Sows were weighed one day after farrowing with an electronic scale with 0.5kg accuracy (EC 2000, Tru-test(r), Auckland, New Zeland). During the farrowing process, claw lesions were identified and rated based on severity (mild, moderate or severe), considering the following lesions: heel overgrowth and erosion (slight overgrowth and/or erosion in soft heel tissue; numerous cracks with obvious overgrowth and erosion; large amount of erosion and overgrowth with cracks throughout), separation at the heel-sole juncture (slight; long; long and deep), separation along white line (shallow and/or short; long; long and deep), cracked wall horizontal (haemorrhage evident or short/shallow; long but shallow; multiple or deep), cracked wall vertical (short/shallow; long but shallow; multiple or deep).

Right after birth, piglets were dried with paper toweling, had their umbilical cords tied and were weighed with a digital scale with 1 g accuracy (UDC 6/1 POP, Urano(r), Canoas, Brazil). Thereafter, they were placed under a heating lamp next to the sow and had free access to the mammary complex, allowing them to express normal nursing behavior. Piglets were weighed again at 24h after the onset of parturition. No creep feeding was offered to piglets, and no cross fostering was performed during this period. Weight data were used to estimate the individual colostrum intake, according to the equation proposed by Devillers et al. (2004), and considering the interval elapsed between birth and first suckling as 30 minutes. CY by sow was estimated by the sum of the individual colostrum intake of each piglet in the litter (Devillers et al., 2004).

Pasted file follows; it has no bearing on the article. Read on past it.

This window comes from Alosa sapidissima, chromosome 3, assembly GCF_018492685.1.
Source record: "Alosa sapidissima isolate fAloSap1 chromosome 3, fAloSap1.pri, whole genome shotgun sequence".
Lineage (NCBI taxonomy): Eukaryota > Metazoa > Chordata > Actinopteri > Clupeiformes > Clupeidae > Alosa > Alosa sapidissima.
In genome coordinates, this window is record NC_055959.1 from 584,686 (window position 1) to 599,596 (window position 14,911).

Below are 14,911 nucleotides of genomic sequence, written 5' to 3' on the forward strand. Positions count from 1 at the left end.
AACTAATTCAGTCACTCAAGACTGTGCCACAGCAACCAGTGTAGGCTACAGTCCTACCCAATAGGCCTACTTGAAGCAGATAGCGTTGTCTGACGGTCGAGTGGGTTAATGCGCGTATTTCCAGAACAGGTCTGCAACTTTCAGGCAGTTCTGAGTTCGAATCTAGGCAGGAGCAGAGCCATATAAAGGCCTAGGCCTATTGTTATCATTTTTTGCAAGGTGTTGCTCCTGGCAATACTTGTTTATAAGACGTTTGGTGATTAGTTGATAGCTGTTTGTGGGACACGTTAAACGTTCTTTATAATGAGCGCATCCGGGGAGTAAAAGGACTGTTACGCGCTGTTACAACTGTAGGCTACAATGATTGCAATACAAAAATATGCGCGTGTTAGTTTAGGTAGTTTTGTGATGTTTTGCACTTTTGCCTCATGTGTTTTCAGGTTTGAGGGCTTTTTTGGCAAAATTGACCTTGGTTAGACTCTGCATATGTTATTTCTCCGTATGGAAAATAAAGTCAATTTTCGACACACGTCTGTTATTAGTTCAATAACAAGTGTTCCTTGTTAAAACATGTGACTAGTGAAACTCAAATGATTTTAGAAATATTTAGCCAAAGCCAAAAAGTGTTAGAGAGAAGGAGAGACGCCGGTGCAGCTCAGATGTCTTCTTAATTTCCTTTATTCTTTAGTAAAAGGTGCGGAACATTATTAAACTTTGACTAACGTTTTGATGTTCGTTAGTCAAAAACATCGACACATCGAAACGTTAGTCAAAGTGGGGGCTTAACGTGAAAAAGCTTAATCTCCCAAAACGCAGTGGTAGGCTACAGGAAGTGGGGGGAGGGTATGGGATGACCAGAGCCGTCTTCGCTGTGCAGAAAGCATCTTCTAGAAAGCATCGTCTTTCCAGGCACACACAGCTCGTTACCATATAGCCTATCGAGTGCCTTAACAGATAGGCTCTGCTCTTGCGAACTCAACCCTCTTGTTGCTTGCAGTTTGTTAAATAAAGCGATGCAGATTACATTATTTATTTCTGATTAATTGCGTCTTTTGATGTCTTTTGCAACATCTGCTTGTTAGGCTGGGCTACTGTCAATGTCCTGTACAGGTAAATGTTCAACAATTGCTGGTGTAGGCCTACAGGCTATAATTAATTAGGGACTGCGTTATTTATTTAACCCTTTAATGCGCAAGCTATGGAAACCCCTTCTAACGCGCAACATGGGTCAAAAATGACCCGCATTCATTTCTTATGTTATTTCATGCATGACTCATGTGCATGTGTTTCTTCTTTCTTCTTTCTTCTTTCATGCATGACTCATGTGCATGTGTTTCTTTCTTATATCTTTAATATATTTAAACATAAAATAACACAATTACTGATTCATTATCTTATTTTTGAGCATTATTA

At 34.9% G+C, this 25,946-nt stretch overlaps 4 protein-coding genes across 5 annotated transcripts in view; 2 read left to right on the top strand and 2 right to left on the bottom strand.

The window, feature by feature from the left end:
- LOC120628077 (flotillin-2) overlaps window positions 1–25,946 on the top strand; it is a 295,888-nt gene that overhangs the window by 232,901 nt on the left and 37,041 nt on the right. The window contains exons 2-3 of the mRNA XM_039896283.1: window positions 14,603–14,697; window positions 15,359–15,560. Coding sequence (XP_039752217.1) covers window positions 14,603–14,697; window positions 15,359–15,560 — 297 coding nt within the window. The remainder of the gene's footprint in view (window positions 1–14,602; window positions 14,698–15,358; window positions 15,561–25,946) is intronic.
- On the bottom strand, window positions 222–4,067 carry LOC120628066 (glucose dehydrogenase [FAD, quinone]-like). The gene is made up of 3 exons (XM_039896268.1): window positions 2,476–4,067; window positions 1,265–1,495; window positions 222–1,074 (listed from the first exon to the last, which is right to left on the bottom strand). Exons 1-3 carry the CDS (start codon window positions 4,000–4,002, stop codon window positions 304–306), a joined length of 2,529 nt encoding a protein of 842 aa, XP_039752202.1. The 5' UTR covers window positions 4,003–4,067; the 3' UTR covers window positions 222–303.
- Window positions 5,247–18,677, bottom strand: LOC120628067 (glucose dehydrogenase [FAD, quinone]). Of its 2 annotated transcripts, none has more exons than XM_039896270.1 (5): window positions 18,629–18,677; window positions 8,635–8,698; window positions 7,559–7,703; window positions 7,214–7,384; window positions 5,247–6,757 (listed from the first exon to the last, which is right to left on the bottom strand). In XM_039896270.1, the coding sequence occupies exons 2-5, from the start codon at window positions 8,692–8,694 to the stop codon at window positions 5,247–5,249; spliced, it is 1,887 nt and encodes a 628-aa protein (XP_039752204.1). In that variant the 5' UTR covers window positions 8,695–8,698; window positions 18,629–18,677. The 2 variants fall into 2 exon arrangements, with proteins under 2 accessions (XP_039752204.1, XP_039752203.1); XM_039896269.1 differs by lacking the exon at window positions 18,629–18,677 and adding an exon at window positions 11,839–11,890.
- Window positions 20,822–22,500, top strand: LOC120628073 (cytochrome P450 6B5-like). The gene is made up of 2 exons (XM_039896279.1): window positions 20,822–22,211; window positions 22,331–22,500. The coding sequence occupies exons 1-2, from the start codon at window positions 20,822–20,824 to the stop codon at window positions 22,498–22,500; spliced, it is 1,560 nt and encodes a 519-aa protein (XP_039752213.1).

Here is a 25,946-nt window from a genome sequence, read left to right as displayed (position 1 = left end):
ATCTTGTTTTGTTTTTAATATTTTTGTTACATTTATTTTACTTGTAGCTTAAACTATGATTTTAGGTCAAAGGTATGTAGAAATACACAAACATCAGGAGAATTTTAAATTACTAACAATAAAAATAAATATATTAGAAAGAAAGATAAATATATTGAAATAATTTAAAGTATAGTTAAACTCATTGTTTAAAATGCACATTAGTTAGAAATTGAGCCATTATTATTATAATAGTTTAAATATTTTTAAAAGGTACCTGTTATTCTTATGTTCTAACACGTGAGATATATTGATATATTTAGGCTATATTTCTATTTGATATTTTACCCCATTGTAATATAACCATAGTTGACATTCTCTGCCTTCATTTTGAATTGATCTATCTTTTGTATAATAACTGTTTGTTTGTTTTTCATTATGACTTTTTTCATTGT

All the statistical analyses were performed using the SAS software (SAS, 2005). Variables that had a normal distribution are presented as means±standard error of mean. The level of significance was P<0.05; P values above 0.05 and below 0.10 were considered as tendency of significance.